We began our meal with the raw zucchini salad, meatballs, and calamari. The raw zucchini salad was delicious, a combination of shredded yellow squash and zucchini, sliced, toasted almonds, and pecorino cheese in a light, very lemony dressing. The meatballs — three big ones — are made with veal and mortadella (hubba, hubba!). The tomato sauce they were served in is superb. They were topped with two chunky slices of toasted rustic bread slathered with pesto. The calamari fritti was another winner. Plenty of tender tentacles and rings that were crispy crunchy and not oily. Matchstick-sized pieces of zucchini were interspersed with the calamari, and it was served with one of the best aioli I’ve ever had. It was hot and vinegary, made with Calabrian chiles.

For entrees we ordered rigatoni with Bolognese sauce, mushroom pizza, pepperoni pizza (teenager!), and clam pizza. Steven, becoming a Sag Pizza convert, loved his rigatoni. The pasta was cooked al dente, the sauce rich and meaty. All three of the pizzas were great. The mushroom was covered with paper-thin slices of a variety of mushrooms, slivers of fresh garlic, truffle paste, Taleggio cheese (but not so much that the odor could be offensive to nearby diners), and sage. The pepperoni pizza got high marks from young Harry Reiner. The clam was our favorite. It had plenty of chopped clams, guanciale (similar to bacon), a thin layer of garlic scallion butter, and a scattering of Manila clams in their shells on top.

Everyone has different preferences about pizza crusts. Some like them thick and chewy, some like them thin and crisp. I am in the thin and crisp category. This pizza dough was a good compromise, somewhat thin, very flavorful, and marked with black, blistered spots from the hot, hot, hot wood-burning oven. It was reminiscent of one of the best pizzas I’ve ever had, from BAR in New Haven.

The waiter on the night of our visit was a delight. If Jake Gyllenhaal and Justin Long had a baby, it would look like James, our waiter. He was thrilled with this observation because he is currently studying at the Stella Adler Studio of Acting. That being said, the place does get very crowded by 6:30, so runners were delivering food out of order, plates were not cleared to make room for more food, and utensils had to be requested before dessert.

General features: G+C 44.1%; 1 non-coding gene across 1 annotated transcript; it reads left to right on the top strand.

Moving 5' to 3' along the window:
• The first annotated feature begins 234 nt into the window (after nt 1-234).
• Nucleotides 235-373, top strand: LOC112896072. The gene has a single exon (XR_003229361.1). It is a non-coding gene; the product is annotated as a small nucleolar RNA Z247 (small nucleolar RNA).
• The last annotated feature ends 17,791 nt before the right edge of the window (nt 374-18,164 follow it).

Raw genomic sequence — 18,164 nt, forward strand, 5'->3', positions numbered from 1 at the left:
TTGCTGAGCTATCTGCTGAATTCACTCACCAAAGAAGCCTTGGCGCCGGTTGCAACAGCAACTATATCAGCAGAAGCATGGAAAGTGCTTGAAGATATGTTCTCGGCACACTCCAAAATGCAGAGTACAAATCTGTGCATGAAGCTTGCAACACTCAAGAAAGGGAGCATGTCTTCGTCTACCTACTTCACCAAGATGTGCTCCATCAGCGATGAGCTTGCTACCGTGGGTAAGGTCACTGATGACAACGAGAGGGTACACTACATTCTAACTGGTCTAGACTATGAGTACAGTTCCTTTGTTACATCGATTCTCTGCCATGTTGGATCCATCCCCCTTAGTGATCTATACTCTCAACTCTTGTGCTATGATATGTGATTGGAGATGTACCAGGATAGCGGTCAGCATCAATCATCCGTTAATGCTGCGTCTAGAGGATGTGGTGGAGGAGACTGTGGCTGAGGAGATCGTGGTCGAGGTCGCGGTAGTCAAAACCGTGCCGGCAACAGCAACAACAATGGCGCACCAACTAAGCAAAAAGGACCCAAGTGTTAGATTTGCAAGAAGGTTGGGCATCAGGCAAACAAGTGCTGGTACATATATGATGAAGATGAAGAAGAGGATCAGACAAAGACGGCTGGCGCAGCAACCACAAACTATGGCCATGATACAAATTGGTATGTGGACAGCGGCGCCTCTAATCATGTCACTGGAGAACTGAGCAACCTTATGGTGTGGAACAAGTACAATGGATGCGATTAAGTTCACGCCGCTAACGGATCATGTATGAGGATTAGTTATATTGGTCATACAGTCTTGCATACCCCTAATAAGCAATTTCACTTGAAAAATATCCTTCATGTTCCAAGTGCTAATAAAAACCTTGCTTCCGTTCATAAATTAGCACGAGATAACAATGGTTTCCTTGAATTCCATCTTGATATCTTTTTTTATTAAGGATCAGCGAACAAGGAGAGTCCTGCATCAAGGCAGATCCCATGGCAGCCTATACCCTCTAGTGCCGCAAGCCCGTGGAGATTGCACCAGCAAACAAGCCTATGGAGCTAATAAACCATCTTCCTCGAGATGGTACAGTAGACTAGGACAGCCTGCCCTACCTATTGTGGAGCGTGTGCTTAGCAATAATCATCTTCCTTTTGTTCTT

Prices are reasonable. Starters and salads are $14 to $21, pastas and pizzas are $15 to $27, takeout pizza slices (from 18-inch pies) are $3.75 to $4.50, and two “scoops” of soft serve ice cream are $8.

Sadly the original menu says there is a variety of gelato and sorbets offered for dessert and the flavor choices are (were) tantalizing. We never found out why they are no longer available, but the only desserts now being offered are variations of stuff on soft serve ice cream. We tried two: affogato and a chocolate hazelnut crumb-topped chocolate ice cream. Affogato is vanilla ice cream topped with hot espresso. It was good. The chocolate hazelnut crumb topping on the chocolate ice cream was made even better by an amazingly good hot chocolate sauce poured over it at the table.

By the time you read this, the hordes of summer visitors will have departed. You will have a chance to see for yourself that indeed, the more things change, the more they stay the same. There may be a plethora of pizza now in Sag Harbor, but there’s nothing wrong with more, good, affordable food.

Despite worries to the contrary, the restaurant still serves classic and affordable casual Italian food.
The meatballs are made with veal and mortadela, and served with a “superb” tomato sauce.